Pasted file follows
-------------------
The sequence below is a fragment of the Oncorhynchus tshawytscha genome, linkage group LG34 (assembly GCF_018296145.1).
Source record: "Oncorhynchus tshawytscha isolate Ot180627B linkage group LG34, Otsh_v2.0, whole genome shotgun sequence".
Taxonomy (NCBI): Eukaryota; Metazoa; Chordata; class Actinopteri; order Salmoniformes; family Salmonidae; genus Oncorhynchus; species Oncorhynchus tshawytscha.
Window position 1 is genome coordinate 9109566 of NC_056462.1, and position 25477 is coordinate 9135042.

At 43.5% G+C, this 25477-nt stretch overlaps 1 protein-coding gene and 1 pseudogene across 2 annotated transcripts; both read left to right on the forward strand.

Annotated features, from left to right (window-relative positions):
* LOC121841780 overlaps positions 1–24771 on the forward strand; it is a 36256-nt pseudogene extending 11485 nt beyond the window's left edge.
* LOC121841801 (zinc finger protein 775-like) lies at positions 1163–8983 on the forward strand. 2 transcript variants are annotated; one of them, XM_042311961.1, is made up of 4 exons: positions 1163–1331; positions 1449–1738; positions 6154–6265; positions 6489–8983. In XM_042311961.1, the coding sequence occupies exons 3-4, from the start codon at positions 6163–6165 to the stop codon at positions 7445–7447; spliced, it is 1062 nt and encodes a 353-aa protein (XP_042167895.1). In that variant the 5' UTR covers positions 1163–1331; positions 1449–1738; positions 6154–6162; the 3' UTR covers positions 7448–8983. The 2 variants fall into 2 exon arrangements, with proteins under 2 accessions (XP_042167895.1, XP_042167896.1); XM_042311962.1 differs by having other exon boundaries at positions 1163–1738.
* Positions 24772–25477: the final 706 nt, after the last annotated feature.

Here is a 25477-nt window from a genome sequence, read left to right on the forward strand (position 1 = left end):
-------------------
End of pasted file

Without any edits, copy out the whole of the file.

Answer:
The sequence below is a fragment of the Oncorhynchus tshawytscha genome, linkage group LG34 (assembly GCF_018296145.1).
Source record: "Oncorhynchus tshawytscha isolate Ot180627B linkage group LG34, Otsh_v2.0, whole genome shotgun sequence".
Taxonomy (NCBI): Eukaryota; Metazoa; Chordata; class Actinopteri; order Salmoniformes; family Salmonidae; genus Oncorhynchus; species Oncorhynchus tshawytscha.
Window position 1 is genome coordinate 9109566 of NC_056462.1, and position 25477 is coordinate 9135042.

At 43.5% G+C, this 25477-nt stretch overlaps 1 protein-coding gene and 1 pseudogene across 2 annotated transcripts; both read left to right on the forward strand.

Annotated features, from left to right (window-relative positions):
* LOC121841780 overlaps positions 1–24771 on the forward strand; it is a 36256-nt pseudogene extending 11485 nt beyond the window's left edge.
* LOC121841801 (zinc finger protein 775-like) lies at positions 1163–8983 on the forward strand. 2 transcript variants are annotated; one of them, XM_042311961.1, is made up of 4 exons: positions 1163–1331; positions 1449–1738; positions 6154–6265; positions 6489–8983. In XM_042311961.1, the coding sequence occupies exons 3-4, from the start codon at positions 6163–6165 to the stop codon at positions 7445–7447; spliced, it is 1062 nt and encodes a 353-aa protein (XP_042167895.1). In that variant the 5' UTR covers positions 1163–1331; positions 1449–1738; positions 6154–6162; the 3' UTR covers positions 7448–8983. The 2 variants fall into 2 exon arrangements, with proteins under 2 accessions (XP_042167895.1, XP_042167896.1); XM_042311962.1 differs by having other exon boundaries at positions 1163–1738.
* Positions 24772–25477: the final 706 nt, after the last annotated feature.

Here is a 25477-nt window from a genome sequence, read left to right on the forward strand (position 1 = left end):